Data obtained by The Associated Press showed that on Wednesday there were three infants in the station, all with their teen mothers, along with a 1-year-old, two 2-year-olds and a 3-year-old. There are dozens more under 12. Fifteen have the flu, and 10 more are quarantined.
Three girls told attorneys they were trying to take care of the 2-year-old boy, who had wet his pants and no diaper and was wearing a mucus-smeared shirt when the legal team encountered him.
“A Border Patrol agent came in our room with a 2-year-old boy and asked us, ‘Who wants to take care of this little boy?’ Another girl said she would take care of him, but she lost interest after a few hours and so I started taking care of him yesterday,” one of the girls said in an interview with attorneys.
The Trump administration has been scrambling to find new space to hold immigrants as it faces criticism that it’s violating the human rights of migrant children by keeping so many of them detained.
The Trump administration argued in front of a Ninth Circuit panel Tuesday that the government is not required to give soap or toothbrushes to children apprehended at the U.S.-Mexico border and can have them sleep on concrete floors in frigid, overcrowded cells, despite a settlement agreement that requires detainees be kept in “safe and sanitary” facilities.
All three judges appeared incredulous during the hearing in San Francisco, in which the Trump administration challenged previous legal findings that it is violating a landmark class action settlement by mistreating undocumented immigrant children at U.S. detention facilities.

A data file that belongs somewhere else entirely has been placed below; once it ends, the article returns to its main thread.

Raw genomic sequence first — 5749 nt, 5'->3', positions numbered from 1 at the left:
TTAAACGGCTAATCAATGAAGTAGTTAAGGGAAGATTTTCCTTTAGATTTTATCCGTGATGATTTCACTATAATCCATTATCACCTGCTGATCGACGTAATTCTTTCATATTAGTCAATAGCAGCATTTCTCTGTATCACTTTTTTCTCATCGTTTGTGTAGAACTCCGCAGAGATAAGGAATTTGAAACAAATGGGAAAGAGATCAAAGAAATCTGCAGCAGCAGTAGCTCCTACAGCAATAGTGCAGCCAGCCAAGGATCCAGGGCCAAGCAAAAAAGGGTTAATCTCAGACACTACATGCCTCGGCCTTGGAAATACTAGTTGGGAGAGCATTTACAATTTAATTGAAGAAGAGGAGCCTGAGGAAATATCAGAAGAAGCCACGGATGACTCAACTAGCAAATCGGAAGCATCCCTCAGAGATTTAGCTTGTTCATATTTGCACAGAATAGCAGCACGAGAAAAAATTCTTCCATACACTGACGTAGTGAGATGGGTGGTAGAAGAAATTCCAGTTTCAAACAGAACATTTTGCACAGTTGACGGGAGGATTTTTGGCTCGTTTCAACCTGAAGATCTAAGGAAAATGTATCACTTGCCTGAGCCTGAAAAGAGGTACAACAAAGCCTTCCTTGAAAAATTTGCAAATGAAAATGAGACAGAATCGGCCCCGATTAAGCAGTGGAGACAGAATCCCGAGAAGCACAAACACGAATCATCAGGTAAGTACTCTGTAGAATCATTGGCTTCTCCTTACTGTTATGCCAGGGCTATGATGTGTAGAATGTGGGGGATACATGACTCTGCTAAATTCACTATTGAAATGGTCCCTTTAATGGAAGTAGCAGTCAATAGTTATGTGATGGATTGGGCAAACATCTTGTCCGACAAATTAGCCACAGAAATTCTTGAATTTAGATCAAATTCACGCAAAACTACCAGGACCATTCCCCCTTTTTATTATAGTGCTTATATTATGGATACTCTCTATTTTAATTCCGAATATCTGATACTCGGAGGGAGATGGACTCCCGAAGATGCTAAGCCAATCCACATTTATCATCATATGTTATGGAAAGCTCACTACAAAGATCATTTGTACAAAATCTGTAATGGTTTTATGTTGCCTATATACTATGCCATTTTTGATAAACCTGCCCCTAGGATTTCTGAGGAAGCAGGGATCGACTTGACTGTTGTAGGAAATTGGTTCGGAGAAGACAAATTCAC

“You’re really going to stand up and tell us that being able to sleep isn’t a question of safe and sanitary conditions?'” U.S. Circuit Judge Marsha Berzon asked the Justice Department’s Sarah Fabian Tuesday.
When they implemented the policy, Trump officials were clear that its shocking cruelty was precisely the point: The horror of children being taken from their parents and tossed in cages would provide a powerful deterrent to those considering coming to the United States illegally.
When then-Attorney General Jeff Sessions was asked, “Are you trying to deter people from bringing children, minors, across this dangerous journey, is that part of what the separation is about?”, he replied, “Yes, hopefully people will get the message.”
Within six weeks of implementation, the blowback was so fierce that Trump officially rescinded the policy. But during the time it was enforced, nearly three thousand children were taken from their families. And there are still large numbers of minors in federal custody, some in shocking conditions with poor food and sanitation, in which small children are being forced to care for toddlers.